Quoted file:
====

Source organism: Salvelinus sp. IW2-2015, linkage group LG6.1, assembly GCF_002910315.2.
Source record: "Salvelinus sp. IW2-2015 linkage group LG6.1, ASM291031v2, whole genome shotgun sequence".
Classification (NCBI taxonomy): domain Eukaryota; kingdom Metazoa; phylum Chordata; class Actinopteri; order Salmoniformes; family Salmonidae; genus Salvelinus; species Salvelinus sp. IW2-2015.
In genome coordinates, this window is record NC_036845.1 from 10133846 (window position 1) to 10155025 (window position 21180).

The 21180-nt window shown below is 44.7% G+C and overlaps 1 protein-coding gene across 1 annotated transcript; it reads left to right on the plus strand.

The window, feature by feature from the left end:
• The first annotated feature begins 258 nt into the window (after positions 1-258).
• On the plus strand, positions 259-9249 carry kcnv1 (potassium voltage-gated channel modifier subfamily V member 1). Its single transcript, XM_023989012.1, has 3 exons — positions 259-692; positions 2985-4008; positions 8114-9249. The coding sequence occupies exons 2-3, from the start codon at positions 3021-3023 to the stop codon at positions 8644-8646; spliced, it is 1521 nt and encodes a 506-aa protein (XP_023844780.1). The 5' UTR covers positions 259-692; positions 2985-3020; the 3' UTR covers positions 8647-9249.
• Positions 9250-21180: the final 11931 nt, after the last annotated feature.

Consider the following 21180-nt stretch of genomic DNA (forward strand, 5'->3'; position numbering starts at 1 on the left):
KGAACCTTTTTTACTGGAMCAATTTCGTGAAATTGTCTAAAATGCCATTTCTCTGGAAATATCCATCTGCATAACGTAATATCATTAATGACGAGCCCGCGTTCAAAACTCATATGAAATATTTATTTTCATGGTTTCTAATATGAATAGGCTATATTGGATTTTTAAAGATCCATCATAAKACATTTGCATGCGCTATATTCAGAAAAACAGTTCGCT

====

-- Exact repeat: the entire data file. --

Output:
Source organism: Salvelinus sp. IW2-2015, linkage group LG6.1, assembly GCF_002910315.2.
Source record: "Salvelinus sp. IW2-2015 linkage group LG6.1, ASM291031v2, whole genome shotgun sequence".
Classification (NCBI taxonomy): domain Eukaryota; kingdom Metazoa; phylum Chordata; class Actinopteri; order Salmoniformes; family Salmonidae; genus Salvelinus; species Salvelinus sp. IW2-2015.
In genome coordinates, this window is record NC_036845.1 from 10133846 (window position 1) to 10155025 (window position 21180).

The 21180-nt window shown below is 44.7% G+C and overlaps 1 protein-coding gene across 1 annotated transcript; it reads left to right on the plus strand.

The window, feature by feature from the left end:
• The first annotated feature begins 258 nt into the window (after positions 1-258).
• On the plus strand, positions 259-9249 carry kcnv1 (potassium voltage-gated channel modifier subfamily V member 1). Its single transcript, XM_023989012.1, has 3 exons — positions 259-692; positions 2985-4008; positions 8114-9249. The coding sequence occupies exons 2-3, from the start codon at positions 3021-3023 to the stop codon at positions 8644-8646; spliced, it is 1521 nt and encodes a 506-aa protein (XP_023844780.1). The 5' UTR covers positions 259-692; positions 2985-3020; the 3' UTR covers positions 8647-9249.
• Positions 9250-21180: the final 11931 nt, after the last annotated feature.

Consider the following 21180-nt stretch of genomic DNA (forward strand, 5'->3'; position numbering starts at 1 on the left):
KGAACCTTTTTTACTGGAMCAATTTCGTGAAATTGTCTAAAATGCCATTTCTCTGGAAATATCCATCTGCATAACGTAATATCATTAATGACGAGCCCGCGTTCAAAACTCATATGAAATATTTATTTTCATGGTTTCTAATATGAATAGGCTATATTGGATTTTTAAAGATCCATCATAAKACATTTGCATGCGCTATATTCAGAAAAACAGTTCGCT